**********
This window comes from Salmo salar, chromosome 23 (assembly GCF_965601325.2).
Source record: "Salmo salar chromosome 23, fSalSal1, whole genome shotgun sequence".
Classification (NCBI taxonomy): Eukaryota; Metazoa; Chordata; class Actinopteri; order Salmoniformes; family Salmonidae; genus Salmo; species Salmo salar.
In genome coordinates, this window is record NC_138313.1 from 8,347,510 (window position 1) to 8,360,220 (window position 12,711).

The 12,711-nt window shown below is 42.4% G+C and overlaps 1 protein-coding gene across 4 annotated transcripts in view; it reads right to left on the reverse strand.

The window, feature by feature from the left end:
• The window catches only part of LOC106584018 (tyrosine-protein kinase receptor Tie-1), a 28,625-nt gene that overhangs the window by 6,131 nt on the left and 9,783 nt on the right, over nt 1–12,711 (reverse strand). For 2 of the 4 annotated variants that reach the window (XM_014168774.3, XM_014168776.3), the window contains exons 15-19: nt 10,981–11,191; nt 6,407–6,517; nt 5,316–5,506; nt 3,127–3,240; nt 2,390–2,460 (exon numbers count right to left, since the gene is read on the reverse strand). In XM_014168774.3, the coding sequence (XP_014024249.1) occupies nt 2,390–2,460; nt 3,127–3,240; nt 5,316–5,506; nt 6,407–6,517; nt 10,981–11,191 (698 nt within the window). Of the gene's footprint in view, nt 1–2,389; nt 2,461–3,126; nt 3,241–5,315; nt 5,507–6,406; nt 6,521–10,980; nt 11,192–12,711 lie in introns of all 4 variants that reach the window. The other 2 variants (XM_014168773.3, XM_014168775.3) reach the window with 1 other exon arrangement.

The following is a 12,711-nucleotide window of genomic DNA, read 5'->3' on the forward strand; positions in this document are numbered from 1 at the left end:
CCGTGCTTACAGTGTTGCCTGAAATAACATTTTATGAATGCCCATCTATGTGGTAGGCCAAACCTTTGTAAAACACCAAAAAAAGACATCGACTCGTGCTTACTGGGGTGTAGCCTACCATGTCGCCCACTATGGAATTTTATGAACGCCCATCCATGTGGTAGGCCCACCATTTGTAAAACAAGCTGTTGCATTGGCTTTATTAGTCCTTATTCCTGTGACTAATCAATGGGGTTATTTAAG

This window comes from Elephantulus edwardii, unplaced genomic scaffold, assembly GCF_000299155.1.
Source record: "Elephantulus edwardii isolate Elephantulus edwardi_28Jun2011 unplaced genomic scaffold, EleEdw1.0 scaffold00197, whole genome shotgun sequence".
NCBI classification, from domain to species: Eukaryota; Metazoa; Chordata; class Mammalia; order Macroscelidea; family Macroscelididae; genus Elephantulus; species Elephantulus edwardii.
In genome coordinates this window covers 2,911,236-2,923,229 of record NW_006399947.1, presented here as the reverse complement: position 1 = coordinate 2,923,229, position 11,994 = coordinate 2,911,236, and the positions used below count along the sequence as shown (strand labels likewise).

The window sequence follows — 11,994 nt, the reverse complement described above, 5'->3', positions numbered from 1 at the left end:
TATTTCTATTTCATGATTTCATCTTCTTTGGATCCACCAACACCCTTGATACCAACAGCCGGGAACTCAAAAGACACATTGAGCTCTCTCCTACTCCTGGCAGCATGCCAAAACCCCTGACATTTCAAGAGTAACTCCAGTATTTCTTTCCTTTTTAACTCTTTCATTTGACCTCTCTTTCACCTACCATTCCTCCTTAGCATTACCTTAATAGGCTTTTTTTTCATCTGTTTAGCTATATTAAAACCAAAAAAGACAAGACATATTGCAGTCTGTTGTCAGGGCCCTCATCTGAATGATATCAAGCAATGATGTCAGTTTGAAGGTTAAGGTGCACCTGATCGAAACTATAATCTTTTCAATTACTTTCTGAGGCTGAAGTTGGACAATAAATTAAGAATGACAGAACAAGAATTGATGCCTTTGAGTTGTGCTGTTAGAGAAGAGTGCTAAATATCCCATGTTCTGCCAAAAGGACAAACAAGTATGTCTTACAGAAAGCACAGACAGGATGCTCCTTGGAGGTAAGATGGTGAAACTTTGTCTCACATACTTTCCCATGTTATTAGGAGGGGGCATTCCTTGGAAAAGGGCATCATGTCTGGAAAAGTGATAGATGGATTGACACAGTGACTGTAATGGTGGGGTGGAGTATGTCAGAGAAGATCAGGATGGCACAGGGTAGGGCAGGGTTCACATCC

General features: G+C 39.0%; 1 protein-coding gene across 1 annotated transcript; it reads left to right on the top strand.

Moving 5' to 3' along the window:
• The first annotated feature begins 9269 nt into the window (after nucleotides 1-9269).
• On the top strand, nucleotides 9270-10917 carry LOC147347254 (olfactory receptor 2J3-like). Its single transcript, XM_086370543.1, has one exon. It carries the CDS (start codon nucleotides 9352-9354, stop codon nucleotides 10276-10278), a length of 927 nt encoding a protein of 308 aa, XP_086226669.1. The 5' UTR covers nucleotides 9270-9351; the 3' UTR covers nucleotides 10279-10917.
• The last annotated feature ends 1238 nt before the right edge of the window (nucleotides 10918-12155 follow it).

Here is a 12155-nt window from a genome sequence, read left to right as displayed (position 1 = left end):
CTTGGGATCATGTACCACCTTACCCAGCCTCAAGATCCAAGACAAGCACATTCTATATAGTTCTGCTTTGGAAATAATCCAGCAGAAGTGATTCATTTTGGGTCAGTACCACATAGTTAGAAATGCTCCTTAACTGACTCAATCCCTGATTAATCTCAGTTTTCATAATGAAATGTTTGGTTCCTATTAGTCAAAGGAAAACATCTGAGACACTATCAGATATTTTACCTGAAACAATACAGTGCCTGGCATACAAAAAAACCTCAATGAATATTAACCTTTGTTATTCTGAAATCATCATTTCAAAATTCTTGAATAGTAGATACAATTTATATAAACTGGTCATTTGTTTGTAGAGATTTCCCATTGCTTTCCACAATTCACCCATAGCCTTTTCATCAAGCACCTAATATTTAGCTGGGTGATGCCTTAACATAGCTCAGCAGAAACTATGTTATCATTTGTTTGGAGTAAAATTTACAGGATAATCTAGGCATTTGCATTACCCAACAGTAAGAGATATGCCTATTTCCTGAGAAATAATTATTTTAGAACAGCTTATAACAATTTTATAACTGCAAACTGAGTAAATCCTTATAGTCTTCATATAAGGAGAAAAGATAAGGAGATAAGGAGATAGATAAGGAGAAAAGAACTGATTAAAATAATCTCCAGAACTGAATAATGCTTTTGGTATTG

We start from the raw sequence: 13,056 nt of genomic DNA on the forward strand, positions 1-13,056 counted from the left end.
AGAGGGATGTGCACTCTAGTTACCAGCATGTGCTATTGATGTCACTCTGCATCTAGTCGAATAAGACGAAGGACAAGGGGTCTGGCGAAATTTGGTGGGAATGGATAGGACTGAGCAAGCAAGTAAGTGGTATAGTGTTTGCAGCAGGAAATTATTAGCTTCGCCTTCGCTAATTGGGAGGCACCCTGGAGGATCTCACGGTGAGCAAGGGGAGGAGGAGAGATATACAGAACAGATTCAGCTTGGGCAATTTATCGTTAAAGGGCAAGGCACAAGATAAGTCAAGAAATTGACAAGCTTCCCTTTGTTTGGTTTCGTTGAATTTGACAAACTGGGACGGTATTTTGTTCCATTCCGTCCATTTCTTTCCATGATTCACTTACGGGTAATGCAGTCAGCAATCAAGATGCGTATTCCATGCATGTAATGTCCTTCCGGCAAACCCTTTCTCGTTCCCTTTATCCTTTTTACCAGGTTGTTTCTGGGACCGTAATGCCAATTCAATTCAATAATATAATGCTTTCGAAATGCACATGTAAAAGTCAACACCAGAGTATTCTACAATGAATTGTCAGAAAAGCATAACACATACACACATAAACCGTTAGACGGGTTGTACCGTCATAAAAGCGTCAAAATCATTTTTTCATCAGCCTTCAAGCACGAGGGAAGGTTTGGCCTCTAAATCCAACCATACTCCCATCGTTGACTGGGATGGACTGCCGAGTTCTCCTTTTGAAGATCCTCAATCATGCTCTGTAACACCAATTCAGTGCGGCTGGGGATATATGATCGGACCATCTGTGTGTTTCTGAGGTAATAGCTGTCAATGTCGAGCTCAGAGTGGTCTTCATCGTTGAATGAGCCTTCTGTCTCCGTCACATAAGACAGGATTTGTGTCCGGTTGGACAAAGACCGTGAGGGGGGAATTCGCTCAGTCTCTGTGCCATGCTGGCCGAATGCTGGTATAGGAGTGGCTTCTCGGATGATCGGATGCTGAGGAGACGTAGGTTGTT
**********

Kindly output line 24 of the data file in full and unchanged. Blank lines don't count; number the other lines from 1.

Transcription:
AGAGGGATGTGCACTCTAGTTACCAGCATGTGCTATTGATGTCACTCTGCATCTAGTCGAATAAGACGAAGGACAAGGGGTCTGGCGAAATTTGGTGGGAATGGATAGGACTGAGCAAGCAAGTAAGTGGTATAGTGTTTGCAGCAGGAAATTATTAGCTTCGCCTTCGCTAATTGGGAGGCACCCTGGAGGATCTCACGGTGAGCAAGGGGAGGAGGAGAGATATACAGAACAGATTCAGCTTGGGCAATTTATCGTTAAAGGGCAAGGCACAAGATAAGTCAAGAAATTGACAAGCTTCCCTTTGTTTGGTTTCGTTGAATTTGACAAACTGGGACGGTATTTTGTTCCATTCCGTCCATTTCTTTCCATGATTCACTTACGGGTAATGCAGTCAGCAATCAAGATGCGTATTCCATGCATGTAATGTCCTTCCGGCAAACCCTTTCTCGTTCCCTTTATCCTTTTTACCAGGTTGTTTCTGGGACCGTAATGCCAATTCAATTCAATAATATAATGCTTTCGAAATGCACATGTAAAAGTCAACACCAGAGTATTCTACAATGAATTGTCAGAAAAGCATAACACATACACACATAAACCGTTAGACGGGTTGTACCGTCATAAAAGCGTCAAAATCATTTTTTCATCAGCCTTCAAGCACGAGGGAAGGTTTGGCCTCTAAATCCAACCATACTCCCATCGTTGACTGGGATGGACTGCCGAGTTCTCCTTTTGAAGATCCTCAATCATGCTCTGTAACACCAATTCAGTGCGGCTGGGGATATATGATCGGACCATCTGTGTGTTTCTGAGGTAATAGCTGTCAATGTCGAGCTCAGAGTGGTCTTCATCGTTGAATGAGCCTTCTGTCTCCGTCACATAAGACAGGATTTGTGTCCGGTTGGACAAAGACCGTGAGGGGGGAATTCGCTCAGTCTCTGTGCCATGCTGGCCGAATGCTGGTATAGGAGTGGCTTCTCGGATGATCGGATGCTGAGGAGACGTAGGTTGTT